One of the things we like best about Miatas is the way they handle. We can say that with absolute conviction, and yet it's entirely possible that any two of us won't agree for a second on what handling actually is. Some say it's all about grip. A car that pulls 1.02 Gs on a skidpad handles better that one that pulls 1.01 Gs. For others it's about lap times. Given two cars with the same engine, the one that turns better lap times handles better. For the more philosophical driver, handling might be that elusive quality of being one with the machine. For the more technically-minded, it might have more to do with steering feedback, camber changes, and roll couples.
Definitions that sound more reasonable to us include any or all of these qualities, and yet we're sure it must be simpler than that. So we stick to our own personal definitions, even if we can't quite articulate what they are. Handling certainly doesn't seem to be anything quantitative, something you can measure, but rather something you experience and either like or dislike. Still, there must be something we can point to, some qualities that everyone agrees are necessary to good handling, because we all agree that Miatas handle great, and that Toyota Corollas (for example) don't.
It should be noted that our definition of handling is the traditional one, as defined by that small segment of the population that likes to drive cars fast, at or near the limit. Toyota may feel their cars handle well, and most of their customers might agree, but they're talking about ride comfort and the lightness of the controls. We're talking about grip and road feel and the kind of driving that you just can't do well in a Corolla. We might therefore define good handling by how the car drives near the limit, the way it takes a turn, from braking to down-shifting to planting the tires and powering out.
What Handling Feels Like
A good-handling car has to have great brake feel. You can modulate the brakes right up to the friction threshold, whether in a straight line or in a turn. You can feel when the tires are gripping, and when they're losing their grip. It's not any kind of special or sixth sense, but rather driving experience combined with sight, sound, and the kinesthetics of decceleration. Obviously that feel of grip is key to handling. More about that later.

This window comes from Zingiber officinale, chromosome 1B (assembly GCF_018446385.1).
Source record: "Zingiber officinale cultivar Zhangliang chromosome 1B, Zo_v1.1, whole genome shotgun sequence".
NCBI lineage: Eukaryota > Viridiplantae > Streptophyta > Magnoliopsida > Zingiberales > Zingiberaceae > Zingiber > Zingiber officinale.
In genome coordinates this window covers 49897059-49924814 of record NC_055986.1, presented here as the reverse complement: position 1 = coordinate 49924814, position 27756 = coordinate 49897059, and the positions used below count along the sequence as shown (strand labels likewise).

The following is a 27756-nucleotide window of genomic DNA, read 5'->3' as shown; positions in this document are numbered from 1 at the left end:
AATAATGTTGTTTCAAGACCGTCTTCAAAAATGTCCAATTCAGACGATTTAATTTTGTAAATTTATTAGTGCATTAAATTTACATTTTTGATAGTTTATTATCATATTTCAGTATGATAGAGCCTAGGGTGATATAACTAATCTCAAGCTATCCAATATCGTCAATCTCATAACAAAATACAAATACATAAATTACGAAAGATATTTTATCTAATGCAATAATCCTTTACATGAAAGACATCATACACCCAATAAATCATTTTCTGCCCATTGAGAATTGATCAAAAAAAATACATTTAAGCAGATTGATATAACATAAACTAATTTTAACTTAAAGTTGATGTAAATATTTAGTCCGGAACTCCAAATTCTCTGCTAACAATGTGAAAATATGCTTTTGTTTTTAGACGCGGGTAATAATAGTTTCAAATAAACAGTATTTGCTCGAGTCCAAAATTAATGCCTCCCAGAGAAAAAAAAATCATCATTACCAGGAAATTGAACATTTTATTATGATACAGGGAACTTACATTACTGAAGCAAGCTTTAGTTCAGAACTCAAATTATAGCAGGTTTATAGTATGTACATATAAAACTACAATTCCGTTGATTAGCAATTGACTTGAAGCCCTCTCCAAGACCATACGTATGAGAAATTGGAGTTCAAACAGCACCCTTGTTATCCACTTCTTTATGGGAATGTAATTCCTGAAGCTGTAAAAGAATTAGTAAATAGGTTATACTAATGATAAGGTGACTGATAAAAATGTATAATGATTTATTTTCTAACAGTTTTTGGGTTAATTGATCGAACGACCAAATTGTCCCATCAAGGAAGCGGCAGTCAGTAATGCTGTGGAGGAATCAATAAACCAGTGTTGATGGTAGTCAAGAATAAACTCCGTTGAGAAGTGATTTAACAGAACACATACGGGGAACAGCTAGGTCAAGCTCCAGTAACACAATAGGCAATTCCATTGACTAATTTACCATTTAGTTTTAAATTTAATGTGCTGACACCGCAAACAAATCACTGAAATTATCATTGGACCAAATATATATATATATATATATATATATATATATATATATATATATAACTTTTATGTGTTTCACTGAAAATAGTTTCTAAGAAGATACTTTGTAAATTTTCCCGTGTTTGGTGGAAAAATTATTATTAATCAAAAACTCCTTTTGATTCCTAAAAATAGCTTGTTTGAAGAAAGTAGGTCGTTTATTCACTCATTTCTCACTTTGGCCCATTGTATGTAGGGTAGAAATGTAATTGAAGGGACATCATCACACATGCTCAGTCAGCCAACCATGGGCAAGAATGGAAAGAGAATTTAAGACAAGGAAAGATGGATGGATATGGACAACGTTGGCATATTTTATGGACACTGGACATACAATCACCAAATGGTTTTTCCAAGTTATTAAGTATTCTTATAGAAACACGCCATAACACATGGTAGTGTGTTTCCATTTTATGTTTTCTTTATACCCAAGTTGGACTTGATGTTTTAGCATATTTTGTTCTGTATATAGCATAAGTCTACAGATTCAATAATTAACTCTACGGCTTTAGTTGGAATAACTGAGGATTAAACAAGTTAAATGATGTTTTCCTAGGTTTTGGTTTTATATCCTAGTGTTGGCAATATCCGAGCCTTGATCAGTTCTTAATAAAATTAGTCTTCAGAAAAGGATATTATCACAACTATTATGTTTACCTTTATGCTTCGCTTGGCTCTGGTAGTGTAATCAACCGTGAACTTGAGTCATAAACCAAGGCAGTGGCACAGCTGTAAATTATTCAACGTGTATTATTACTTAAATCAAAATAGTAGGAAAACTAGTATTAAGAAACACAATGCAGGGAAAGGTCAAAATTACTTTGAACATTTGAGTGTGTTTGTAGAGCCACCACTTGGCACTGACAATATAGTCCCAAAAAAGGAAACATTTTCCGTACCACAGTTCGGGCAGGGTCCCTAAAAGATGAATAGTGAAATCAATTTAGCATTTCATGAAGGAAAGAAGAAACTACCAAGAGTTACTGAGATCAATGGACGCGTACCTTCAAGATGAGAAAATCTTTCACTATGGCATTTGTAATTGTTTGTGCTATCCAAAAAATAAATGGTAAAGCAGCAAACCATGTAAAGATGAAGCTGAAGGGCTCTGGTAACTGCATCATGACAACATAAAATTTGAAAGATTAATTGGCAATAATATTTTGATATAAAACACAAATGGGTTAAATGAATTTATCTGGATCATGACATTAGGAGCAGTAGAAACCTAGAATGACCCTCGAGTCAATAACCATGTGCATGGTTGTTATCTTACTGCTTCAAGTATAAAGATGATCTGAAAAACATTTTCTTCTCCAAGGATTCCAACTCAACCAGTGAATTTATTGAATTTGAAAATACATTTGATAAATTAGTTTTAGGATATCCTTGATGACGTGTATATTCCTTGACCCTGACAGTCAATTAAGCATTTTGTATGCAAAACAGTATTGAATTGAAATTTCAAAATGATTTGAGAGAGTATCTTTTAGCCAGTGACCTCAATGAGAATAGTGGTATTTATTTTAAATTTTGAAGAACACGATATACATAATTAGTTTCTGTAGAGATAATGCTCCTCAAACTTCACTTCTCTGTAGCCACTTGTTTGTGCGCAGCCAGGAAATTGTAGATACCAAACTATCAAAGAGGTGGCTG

As you start into the turn, two things happen quickly. The car starts to lean and the tires start to build lateral grip. You can instantly feel the point where the tires are maximizing their grip, that point where they've planted themselves in the turn. As you squeeze on the throttle, you can feel the rear tires exceeeding their grip and starting to drift. At the correct drift angle you mash the throttle, and the additional power once again plants the rear tires. With a wide grin, you straighten the steering wheel and accelerate quickly out of the turn.
It's a great feeling, and we notice several things that are important to the experience. One is responsiveness of the car to the controls. It has to be a linearly proportional response—any adjustment to the control makes an exactly equal adjustment to the car. We would definitely include responsiveness in any definition of handling. Responsiveness is a quality that's achieved partly through well-designed linkages and partly through chassis stiffness. A soft chassis absorbs motion, slowing down the transmission of control inputs. We can't measure responsiveness directly, and we can't really measure the design of the linkages, but we can measure the stiffness of the car. Springs soften the chassis as much as the lack of torsional stiffness, so both stiff springs and chassis braces improve responsiveness.